The Complicated Status of Gaming ‘Loot Boxes’

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Michael Ho

Tejpal Ramdas ’19 voiced his support for legislation regarding gaming loot boxes.

Many video games today, paid or free, have loot boxes which are also known as loot crates. These loot boxes are virtual, randomized cases that one purchases with real currency to open. In some games such as Overwatch, one needs to spend almost two dollars to receive two loot boxes. Other games, such as Counter-Strike: Global Offensive (CS:GO), require the user to buy a virtual key to open the cases which can be obtained by playing the game. The keys that are required to open these cases cannot be obtained by just playing the game. Each key cost almost two dollars and fifty cents.

In most loot boxes, the prizes that users win come in the form of cosmetic items that have no effect on the game other than making the in-game character look more aesthetically pleasing. Some cosmetic items are colloquially known as “skins.” Skins are artworks that are laid on top of weapons or character models. Other cosmetic items include emotes, in-game sprays, and player icons. These cosmetic items’ value range from a couple of cents to hundreds of dollars. Extremely rare items can sometimes be worth thousands of dollars.

Many have argued that loot boxes are a form of online gambling. Gambling is defined as betting a sum of money on a game of chance. Using this definition it is easy to see why loot boxes can be considered gambling. Firstly, the chance of one losing money is significantly higher than one making a profit. Most of the time, the ‘house,’ or in this case, the game developer, makes a profit. In CS:GO for example, there is only 0.25% of getting a skin for a knife or gloves which are usually the most expensive item in the case. More than seventy percent of the time, one would receive an item that is worth less than the money spent opening the case. Furthermore, the animation of opening the case and the audio is comparable to what one sees when they spin a slot machine.

This gambling problem is exaggerated when one takes into account the age of players in these games. According to the ‘Entertainment Software Ratings Board’ (ESRB), games such as ‘Overwatch’ and ‘Player Unknown Battlegrounds’ are rated for teens who are at least thirteen years of age. ‘Rocket League,’ another game with loot boxes, is rated as suitable for all ages. Due to the blood and violence found in CS:GO, it has a rating of ‘mature’, which is suitable for people who are at least seventeen. These ratings are merely recommendations rather than legally binding rules so there are many underage players who participate. In the United States, the legal gambling age for all states is at least eighteen.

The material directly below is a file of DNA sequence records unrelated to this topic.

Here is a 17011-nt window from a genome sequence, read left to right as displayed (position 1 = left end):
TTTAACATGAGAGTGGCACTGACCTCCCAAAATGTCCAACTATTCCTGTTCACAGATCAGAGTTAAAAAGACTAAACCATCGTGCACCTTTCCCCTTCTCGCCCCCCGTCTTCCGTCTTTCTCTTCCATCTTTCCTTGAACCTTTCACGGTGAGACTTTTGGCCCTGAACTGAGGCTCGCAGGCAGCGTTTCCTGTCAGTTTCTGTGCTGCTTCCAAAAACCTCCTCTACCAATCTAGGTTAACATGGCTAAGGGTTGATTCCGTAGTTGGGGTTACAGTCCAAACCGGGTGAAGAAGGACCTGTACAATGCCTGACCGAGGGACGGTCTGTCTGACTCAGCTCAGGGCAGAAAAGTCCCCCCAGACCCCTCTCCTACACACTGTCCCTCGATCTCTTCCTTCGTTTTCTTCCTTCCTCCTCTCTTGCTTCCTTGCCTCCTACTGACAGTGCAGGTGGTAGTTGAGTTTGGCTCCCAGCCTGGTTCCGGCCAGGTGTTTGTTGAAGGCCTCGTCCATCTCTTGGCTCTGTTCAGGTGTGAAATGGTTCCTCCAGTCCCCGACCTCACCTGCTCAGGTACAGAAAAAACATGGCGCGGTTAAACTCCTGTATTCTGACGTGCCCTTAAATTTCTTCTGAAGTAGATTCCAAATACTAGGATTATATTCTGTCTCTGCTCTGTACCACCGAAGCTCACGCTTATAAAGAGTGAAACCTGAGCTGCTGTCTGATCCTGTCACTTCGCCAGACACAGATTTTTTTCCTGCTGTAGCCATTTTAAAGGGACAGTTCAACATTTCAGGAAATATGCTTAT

“I support this legislation as loot boxes promote underage gambling,” Tejpal Ramdas ’19 said.

Some lawmakers are introducing legislation aimed at regulating or restricting loot boxes in games. In May of 2019, Senator Josh Hawley (R-MO) introduced a bill called the Protecting Children From Abusive Games Act. The bill has bipartisan support as Senators Ed Markey (D-MA) and Richard Blumenthal (D-CT) are co-sponsoring the bill. This bill aims to ban companies from publishing games that are targeted to minors which include pay-to-win micro-transactions or loot boxes.

Bronx Science students voiced their opinions regarding the proposed legislation.

“I support this legislation as loot boxes promote underage gambling,” Tejpal Ramdas ’19 said.

The Federal Trade Commission (FTC) has also taken steps to monitor and regulate loot boxes. The Commission pledged last November to investigate loot boxes. In August 2019, they will hold a public workshop to learn more about loot boxes and the effects it has on consumers. Lawmakers in Belgium and the Netherlands have passed laws that ban loot boxes completely as they consider loot boxes as underage gambling. These laws force game publishers like Electronic Arts and Valve to remove the loot box mechanic from their games or stop the sale of games with loot boxes. Failure to comply with these laws results in a fine and up to five years in prison.

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